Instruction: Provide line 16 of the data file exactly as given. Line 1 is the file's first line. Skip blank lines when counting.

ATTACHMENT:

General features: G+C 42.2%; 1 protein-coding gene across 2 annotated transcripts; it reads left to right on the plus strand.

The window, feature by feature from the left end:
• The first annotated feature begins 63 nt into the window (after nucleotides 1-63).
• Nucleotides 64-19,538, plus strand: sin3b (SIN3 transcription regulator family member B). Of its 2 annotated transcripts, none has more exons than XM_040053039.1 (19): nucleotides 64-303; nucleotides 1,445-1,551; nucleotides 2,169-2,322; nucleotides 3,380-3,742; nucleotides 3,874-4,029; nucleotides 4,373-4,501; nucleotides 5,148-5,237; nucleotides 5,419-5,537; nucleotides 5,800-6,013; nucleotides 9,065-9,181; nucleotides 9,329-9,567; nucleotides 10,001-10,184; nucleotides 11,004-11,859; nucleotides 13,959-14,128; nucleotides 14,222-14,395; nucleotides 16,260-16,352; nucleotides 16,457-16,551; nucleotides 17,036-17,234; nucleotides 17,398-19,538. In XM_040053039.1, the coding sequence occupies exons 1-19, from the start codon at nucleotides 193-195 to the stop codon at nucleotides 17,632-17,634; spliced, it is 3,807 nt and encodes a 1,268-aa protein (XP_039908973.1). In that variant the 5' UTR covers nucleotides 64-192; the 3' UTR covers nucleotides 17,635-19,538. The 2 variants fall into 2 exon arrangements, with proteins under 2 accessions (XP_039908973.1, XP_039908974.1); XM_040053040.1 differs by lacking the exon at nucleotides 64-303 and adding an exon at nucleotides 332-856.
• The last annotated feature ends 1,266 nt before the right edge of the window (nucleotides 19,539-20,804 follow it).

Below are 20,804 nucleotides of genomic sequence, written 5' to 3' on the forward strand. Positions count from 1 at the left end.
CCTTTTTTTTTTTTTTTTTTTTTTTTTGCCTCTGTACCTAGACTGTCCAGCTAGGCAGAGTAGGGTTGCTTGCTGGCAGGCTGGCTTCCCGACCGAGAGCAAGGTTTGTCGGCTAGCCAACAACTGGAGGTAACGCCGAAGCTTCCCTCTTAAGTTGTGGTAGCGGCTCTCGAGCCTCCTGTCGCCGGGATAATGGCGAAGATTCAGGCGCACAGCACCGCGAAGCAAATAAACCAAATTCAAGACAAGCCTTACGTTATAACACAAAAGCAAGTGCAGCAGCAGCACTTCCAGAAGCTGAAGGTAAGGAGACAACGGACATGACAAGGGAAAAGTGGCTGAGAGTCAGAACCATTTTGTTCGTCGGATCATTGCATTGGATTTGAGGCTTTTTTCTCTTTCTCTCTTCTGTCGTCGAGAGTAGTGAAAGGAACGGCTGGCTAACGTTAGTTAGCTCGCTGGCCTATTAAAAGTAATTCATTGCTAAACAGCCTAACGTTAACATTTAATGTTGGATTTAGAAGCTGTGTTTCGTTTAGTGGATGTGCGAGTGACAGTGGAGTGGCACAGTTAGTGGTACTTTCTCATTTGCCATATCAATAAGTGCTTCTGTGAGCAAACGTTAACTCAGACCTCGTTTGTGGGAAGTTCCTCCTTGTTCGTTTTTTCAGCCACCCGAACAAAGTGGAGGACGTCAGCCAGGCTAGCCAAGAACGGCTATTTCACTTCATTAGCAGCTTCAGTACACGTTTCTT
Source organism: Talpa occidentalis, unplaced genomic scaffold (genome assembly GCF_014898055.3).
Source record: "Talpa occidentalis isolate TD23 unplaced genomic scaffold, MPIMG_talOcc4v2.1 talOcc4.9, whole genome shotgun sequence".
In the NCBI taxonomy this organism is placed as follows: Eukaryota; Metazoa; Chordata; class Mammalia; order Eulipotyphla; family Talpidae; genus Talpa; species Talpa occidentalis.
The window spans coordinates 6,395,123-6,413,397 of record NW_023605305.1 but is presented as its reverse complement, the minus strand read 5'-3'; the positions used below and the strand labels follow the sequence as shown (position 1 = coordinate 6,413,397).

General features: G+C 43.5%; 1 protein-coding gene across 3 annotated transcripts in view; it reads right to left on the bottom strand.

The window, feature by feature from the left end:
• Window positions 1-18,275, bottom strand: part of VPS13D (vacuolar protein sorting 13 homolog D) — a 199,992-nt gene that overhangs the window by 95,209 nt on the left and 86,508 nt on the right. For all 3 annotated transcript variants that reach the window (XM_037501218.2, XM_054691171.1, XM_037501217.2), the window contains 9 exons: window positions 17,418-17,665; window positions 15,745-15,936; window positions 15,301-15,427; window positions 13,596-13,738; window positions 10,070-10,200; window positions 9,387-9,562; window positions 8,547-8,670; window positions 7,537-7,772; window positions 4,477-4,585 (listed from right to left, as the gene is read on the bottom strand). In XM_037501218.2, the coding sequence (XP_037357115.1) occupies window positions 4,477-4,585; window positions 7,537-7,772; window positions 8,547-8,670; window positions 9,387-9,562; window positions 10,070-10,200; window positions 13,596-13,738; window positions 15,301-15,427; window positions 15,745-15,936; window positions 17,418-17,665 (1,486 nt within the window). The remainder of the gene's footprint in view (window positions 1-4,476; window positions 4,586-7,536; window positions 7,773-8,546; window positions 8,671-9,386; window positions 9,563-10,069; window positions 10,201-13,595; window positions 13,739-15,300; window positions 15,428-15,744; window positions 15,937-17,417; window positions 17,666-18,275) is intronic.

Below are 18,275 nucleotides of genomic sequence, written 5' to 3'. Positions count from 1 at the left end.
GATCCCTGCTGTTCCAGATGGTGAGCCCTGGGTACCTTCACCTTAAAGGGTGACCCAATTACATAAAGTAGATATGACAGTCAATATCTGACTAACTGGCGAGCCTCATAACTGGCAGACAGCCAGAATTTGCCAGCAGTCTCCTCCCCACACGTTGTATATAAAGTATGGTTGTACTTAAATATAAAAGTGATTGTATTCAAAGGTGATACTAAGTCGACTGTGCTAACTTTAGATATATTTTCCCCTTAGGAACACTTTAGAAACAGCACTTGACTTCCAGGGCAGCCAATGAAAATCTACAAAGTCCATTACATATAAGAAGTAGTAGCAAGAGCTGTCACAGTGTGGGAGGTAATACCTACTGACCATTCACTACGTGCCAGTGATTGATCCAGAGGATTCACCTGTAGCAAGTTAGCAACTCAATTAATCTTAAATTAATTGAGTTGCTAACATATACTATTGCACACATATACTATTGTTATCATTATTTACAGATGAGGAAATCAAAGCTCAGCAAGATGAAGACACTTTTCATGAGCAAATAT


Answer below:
GATCCCTGCTGTTCCAGATGGTGAGCCCTGGGTACCTTCACCTTAAAGGGTGACCCAATTACATAAAGTAGATATGACAGTCAATATCTGACTAACTGGCGAGCCTCATAACTGGCAGACAGCCAGAATTTGCCAGCAGTCTCCTCCCCACACGTTGTATATAAAGTATGGTTGTACTTAAATATAAAAGTGATTGTATTCAAAGGTGATACTAAGTCGACTGTGCTAACTTTAGATATATTTTCCCCTTAGGAACACTTTAGAAACAGCACTTGACTTCCAGGGCAGCCAATGAAAATCTACAAAGTCCATTACATATAAGAAGTAGTAGCAAGAGCTGTCACAGTGTGGGAGGTAATACCTACTGACCATTCACTACGTGCCAGTGATTGATCCAGAGGATTCACCTGTAGCAAGTTAGCAACTCAATTAATCTTAAATTAATTGAGTTGCTAACATATACTATTGCACACATATACTATTGTTATCATTATTTACAGATGAGGAAATCAAAGCTCAGCAAGATGAAGACACTTTTCATGAGCAAATAT